White Abalone listed as an endangered species. California's first marine invertebrate ever protected under the endangered species act.

May 29, 2001 - The National Marine Fisheries Service (NFMS-a division of the Commerce Department) today designated the white abalone as "endangered" under the federal Endangered Species Act (ESA). NMFS' finding, published in the Federal Register, comes in response to an administrative petition filed in April 1999 by the Center for Biological Diversity requesting the protection of the species under the ESA. The white abalone, one of eight abalone species off the California coast, formerly occurred from near Point Conception, California to Punta Eugenia, Baja California, Mexico. The species is known to currently exist in a few locations nears the Channel Islands. The white abalone grows to a maximum length of ten inches and an adult weighs between one and two pounds.

The white abalone is the first marine invertebrate ever protected under the ESA.

White Abalone Have Declined 99.9% in the past 30 Years.

Photo courtesy of NOAAWhite abalone numbers have declined precipitously from their historic numbers such that the species is in imminent danger of extinction. The white abalone once numbered between 2 and 4 million animals. The most recent surveys estimate that only 2500 remain. This is a decline of over 99.9%. The decline was caused by rampant commercial overharvest. The white abalone represents a tragic example of how poor fisheries management has reduced a once abundant species to the verge of extinction.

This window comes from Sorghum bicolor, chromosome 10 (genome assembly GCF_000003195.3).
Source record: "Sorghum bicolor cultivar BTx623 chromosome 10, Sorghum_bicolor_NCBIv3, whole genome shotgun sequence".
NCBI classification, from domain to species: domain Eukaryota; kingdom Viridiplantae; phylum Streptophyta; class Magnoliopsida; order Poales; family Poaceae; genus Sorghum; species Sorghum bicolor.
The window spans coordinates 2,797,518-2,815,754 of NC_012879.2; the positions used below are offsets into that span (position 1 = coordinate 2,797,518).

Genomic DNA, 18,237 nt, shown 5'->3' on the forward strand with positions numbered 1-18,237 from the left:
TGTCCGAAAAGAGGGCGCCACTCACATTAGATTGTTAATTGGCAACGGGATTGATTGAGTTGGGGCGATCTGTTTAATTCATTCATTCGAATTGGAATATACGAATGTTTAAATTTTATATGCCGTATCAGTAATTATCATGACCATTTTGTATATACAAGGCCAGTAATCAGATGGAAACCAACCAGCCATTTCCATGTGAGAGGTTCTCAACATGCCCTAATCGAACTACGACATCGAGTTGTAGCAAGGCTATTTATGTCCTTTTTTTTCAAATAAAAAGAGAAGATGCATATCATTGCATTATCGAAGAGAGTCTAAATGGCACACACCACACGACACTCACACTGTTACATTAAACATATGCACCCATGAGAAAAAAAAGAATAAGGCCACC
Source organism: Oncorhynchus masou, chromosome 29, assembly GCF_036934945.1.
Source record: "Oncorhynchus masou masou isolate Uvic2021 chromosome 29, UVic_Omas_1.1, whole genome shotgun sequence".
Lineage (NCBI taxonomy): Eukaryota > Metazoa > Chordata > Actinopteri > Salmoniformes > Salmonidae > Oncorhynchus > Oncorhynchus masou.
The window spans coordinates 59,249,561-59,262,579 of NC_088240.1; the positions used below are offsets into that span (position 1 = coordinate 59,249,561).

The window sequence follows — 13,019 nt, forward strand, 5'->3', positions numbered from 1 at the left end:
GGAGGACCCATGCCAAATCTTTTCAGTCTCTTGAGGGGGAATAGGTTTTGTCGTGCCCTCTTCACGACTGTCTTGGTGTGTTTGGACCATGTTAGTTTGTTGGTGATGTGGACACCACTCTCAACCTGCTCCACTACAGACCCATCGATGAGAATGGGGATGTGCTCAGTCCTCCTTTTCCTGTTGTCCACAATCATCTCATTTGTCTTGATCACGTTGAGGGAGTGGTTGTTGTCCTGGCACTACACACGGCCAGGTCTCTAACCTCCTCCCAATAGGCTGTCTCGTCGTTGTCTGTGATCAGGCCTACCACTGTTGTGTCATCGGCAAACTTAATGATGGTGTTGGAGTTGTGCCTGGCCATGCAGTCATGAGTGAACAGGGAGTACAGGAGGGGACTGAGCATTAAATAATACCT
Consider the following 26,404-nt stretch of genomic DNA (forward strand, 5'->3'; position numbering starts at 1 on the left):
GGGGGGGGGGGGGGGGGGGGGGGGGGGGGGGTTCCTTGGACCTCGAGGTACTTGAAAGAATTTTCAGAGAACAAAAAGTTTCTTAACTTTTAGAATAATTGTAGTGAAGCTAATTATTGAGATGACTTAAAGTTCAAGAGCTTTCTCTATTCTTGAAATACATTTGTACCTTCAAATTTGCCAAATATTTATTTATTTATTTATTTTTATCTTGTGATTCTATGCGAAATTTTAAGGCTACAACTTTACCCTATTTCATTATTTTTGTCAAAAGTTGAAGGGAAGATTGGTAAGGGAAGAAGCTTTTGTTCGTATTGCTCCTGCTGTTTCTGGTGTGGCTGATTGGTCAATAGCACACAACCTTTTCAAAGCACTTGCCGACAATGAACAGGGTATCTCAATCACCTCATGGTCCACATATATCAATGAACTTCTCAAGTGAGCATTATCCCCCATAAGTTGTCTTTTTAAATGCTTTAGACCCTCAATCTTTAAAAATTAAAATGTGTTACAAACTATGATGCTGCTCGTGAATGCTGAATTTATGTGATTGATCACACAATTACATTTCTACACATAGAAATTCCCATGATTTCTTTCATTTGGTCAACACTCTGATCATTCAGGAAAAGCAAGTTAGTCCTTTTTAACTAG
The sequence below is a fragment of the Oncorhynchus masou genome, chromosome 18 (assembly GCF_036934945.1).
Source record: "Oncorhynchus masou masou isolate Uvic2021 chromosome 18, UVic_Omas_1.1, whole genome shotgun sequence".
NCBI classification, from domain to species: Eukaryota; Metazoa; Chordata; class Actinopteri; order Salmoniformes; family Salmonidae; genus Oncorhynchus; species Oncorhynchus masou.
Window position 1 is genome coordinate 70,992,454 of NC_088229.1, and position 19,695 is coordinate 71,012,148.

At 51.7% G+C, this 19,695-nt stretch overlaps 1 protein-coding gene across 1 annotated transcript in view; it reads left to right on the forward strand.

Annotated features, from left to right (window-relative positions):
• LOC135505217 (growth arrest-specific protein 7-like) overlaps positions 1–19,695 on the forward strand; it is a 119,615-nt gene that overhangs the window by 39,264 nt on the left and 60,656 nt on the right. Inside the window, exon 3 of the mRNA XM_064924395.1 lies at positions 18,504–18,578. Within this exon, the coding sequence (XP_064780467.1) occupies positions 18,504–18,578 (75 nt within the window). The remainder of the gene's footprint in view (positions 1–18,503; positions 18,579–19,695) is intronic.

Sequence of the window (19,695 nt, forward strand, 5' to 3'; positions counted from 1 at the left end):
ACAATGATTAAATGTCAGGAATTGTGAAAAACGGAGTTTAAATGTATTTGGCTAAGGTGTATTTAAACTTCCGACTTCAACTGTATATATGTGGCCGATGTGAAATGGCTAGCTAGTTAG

The few white abalone that remain in the wild are too far apart to successfully reproduce. The maximum life span of an individual white abalone is estimated to be between 30 and 40 years. Thirty-five years have passed since the last known successful recruitment of the species in 1966. Scientists have predicted that the species will be extinct within 10 years unless immediate action is taken. Recovery actions for the species could include captive breeding and possibly relocating individuals so that they are close enough together to breed.

graphic Andrew Rodman ©2002
December 21, 2006
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